# source:lemon-0.x/doc/maps1.dox@2196:09af6d2b683b

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1/**
2\page maps1 Maps I.
3
4In the previous section we discussed graph topology. That is the skeleton a complex
5graph represented data-set needs. But how to assign the data itself to that skeleton?<br>
6Here come the \b maps in.
7
8\section maps_intro Introduction to maps
9Maps play a central role in LEMON. As their name suggests, they map a certain range of <i>keys</i> to certain <i>values</i>.
10In LEMON there is many types of maps. Each map has two typedef's to determine the types of keys and values, like this:
11\code
12  typedef Edge Key;
13  typedef double Value;
14\endcode
15(Except matrix maps, they have two key types.)
16
17To make easy to use them - especially as template parameters - there are <i>map concepts</i> like by graph classes.
18<ul>
19<li>\ref ReadMap - values can be red out with the \c operator[].
20\code value_typed_variable = map_instance[key_value]; \endcode
21</li>
22<li>\ref WriteMap - values can be set with the \c set() member function.
23\code map_instance.set(key_value, value_typed_expression); \endcode
24</li>
25<li>\ref ReadWriteMap - it's just a shortcut to indicate that the map is both
26readable and writable. It is delivered from them.
27</li>
28<li>\ref ReferenceMap - a subclass of ReadWriteMap. It has two additional typedefs
29<i>Reference</i> and <i>ConstReference</i> and two overloads of \c operator[] to
30providing you constant or non-constant reference to the value belonging to a key,
32</li>
33<li>And there are the Matrix version of these maps, where the values are assigned to a pair of keys.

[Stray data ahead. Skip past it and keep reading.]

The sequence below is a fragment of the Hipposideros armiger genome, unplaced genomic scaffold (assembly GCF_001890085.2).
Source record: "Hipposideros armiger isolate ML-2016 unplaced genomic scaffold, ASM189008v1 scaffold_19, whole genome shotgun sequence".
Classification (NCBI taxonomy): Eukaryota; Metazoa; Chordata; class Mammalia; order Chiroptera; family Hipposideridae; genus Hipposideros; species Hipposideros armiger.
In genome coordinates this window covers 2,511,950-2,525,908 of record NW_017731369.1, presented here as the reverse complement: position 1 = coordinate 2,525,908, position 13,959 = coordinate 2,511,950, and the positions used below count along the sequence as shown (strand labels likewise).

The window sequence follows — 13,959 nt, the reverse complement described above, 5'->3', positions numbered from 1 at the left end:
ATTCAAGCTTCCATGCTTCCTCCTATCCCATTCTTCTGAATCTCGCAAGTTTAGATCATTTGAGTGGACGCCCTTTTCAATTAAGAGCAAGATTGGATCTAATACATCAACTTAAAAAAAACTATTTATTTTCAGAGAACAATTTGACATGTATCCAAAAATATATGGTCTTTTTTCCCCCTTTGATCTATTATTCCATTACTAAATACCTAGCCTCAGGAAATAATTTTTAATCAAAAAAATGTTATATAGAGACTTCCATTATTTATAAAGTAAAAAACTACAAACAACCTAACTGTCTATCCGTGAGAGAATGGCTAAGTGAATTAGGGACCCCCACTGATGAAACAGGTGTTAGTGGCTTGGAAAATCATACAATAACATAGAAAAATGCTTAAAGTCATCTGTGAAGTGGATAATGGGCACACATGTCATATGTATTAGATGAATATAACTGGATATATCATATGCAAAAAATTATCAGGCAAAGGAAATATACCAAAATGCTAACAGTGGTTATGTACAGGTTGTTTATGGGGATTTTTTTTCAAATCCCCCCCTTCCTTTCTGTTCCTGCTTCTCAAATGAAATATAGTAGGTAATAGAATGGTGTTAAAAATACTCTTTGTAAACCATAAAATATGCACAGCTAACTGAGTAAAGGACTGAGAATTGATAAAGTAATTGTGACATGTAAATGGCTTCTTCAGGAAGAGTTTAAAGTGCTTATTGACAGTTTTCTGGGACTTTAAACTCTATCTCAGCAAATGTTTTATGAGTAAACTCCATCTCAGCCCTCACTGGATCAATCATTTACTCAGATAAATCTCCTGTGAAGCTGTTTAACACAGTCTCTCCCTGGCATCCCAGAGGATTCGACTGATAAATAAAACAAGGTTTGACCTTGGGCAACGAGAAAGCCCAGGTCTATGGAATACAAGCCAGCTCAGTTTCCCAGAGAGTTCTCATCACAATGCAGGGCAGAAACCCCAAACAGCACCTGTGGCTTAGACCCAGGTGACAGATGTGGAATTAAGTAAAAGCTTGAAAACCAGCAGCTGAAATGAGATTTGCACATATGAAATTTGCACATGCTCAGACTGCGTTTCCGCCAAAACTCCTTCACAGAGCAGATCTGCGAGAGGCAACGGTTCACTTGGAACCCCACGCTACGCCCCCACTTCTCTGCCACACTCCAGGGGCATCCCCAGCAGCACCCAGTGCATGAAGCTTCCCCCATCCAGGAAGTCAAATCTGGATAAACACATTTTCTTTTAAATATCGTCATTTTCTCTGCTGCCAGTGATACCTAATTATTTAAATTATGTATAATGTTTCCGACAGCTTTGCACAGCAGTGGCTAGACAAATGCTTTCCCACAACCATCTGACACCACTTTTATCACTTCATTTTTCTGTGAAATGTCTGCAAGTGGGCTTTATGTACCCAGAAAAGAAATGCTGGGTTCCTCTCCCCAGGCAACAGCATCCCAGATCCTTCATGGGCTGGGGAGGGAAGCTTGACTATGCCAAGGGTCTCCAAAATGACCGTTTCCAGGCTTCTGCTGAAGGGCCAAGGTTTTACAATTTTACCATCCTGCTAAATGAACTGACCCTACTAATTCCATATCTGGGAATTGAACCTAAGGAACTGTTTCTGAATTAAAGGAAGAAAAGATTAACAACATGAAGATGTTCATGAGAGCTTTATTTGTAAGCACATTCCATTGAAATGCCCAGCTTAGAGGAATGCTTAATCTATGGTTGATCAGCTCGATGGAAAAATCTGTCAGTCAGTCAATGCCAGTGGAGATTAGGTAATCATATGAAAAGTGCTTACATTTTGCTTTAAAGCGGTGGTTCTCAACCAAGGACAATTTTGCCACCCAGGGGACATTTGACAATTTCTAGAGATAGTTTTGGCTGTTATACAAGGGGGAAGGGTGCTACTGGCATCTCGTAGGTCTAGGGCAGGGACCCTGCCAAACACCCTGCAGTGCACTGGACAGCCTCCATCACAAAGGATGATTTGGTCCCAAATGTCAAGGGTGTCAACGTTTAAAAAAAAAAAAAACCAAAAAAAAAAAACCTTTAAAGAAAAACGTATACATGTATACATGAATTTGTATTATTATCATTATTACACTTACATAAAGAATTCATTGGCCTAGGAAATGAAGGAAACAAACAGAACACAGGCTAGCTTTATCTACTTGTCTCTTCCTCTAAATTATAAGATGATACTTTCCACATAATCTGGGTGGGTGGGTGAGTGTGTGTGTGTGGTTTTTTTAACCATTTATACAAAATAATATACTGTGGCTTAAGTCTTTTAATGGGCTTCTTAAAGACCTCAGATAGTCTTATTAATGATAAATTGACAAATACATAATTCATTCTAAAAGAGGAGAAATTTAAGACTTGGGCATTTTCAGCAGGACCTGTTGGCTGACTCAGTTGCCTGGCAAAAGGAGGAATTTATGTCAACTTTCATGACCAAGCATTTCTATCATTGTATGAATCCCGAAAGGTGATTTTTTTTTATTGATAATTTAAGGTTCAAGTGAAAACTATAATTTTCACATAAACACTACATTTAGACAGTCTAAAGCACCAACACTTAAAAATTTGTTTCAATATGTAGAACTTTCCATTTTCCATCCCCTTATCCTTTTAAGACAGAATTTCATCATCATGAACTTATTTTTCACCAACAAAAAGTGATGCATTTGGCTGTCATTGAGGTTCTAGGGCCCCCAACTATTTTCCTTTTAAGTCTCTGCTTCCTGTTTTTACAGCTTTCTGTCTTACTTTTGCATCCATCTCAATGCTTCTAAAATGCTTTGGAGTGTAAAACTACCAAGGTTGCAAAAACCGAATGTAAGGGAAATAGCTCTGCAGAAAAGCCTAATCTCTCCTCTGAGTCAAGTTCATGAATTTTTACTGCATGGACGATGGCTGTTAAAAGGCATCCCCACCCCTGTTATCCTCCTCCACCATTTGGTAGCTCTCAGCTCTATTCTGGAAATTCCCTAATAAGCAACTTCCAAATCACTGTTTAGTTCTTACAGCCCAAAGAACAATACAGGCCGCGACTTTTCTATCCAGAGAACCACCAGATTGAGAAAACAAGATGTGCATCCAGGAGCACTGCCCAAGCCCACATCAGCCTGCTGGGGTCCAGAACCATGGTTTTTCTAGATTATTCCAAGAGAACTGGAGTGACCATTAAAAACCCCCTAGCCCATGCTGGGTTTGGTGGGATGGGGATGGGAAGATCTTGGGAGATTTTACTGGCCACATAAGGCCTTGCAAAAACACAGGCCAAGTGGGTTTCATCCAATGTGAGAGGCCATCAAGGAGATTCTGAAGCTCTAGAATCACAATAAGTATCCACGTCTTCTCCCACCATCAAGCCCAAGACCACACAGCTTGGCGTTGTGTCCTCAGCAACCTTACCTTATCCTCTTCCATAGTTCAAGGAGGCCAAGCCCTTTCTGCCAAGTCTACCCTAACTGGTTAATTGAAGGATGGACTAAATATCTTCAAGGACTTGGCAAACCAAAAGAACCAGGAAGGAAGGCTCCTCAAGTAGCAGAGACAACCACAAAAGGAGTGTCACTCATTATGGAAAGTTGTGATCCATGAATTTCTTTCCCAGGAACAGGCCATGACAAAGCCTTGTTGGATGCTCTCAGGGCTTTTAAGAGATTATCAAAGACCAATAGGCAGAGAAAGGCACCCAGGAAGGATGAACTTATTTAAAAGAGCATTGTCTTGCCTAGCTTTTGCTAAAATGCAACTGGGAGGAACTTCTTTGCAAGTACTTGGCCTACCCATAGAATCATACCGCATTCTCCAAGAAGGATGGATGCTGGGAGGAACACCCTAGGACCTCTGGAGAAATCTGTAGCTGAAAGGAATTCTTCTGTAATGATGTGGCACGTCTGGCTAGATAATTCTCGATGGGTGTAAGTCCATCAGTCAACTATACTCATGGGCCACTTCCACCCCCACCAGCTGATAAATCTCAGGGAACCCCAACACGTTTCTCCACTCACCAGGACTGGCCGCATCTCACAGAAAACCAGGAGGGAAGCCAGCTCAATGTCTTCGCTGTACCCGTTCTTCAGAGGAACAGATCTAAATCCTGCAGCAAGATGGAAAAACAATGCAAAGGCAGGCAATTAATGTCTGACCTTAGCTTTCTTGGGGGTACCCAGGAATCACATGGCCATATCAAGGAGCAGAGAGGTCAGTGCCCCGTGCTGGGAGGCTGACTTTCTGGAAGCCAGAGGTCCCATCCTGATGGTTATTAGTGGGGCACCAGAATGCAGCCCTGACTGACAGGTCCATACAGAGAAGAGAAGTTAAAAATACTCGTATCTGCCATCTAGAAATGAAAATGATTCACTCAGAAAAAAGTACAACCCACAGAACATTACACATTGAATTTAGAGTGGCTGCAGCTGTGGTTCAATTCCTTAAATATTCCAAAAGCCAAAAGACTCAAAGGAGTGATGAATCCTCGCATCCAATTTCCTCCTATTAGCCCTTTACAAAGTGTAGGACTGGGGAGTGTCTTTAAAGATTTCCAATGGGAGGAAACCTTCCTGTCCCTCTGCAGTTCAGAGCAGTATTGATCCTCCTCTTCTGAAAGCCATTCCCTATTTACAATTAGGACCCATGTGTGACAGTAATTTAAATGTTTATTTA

34The keys can be different types. (\ref ReadMatrixMap, \ref WriteMatrixMap, \ref ReadWriteMatrixMap, \ref ReferenceMatrixMap)
35</li>
36</ul>
37
38\section maps_graph Graphs' maps
39Every \ref MappableGraphComponent "mappable" graph class has two public templates: NodeMap<VALUE> and EdgeMap<VALUE>
40satisfying the \ref GraphMap concept.
41If you want to assign data to nodes, just declare a NodeMap with the corresponding
42type. As an example, think of a edge-weighted directed graph.
43\code ListGraph::EdgeMap<int>  weight(graph); \endcode
44You can see that the map needs the graph hows edges will mapped, but nothing more.
45
46If the graph class is extendable or erasable the map will automatically follow
47the changes you make. If a new node is added a default value is mapped to it.
48You can define the default value by passing a second argument to the map's constructor.
49\code ListGraph::EdgeMap<int>  weight(graph, 13); \endcode
50But keep in mind that \c VALUE has to have copy constructor.
51
52Of course \c VALUE can be a rather complex type.
53
54For practice let's see the following template function (from \ref maps_summary "maps-summary.cc" in the \ref demo directory)!
55\dontinclude maps_summary.cc
56\skip template
57\until }
58The task is simple. We need the summary of some kind of data assigned to a graph's nodes.
59(Whit a little trick the summary can be calculated only to a sub-graph without changing
60this code. See \ref SubGraph techniques - that's LEMON's true potential.)
61
62And the usage is simpler than the declaration suggests. The compiler deduces the
63template specialization, so the usage is like a simple function call.
64\skip std
65\until ;
66
67Most of the time you will probably use graph maps, but keep in mind, that in LEMON maps are more general and can be used widely.
68
69If you want some 'real-life' examples see the next page, where we discuss \ref algorithms
70(coming soon) and will use maps hardly.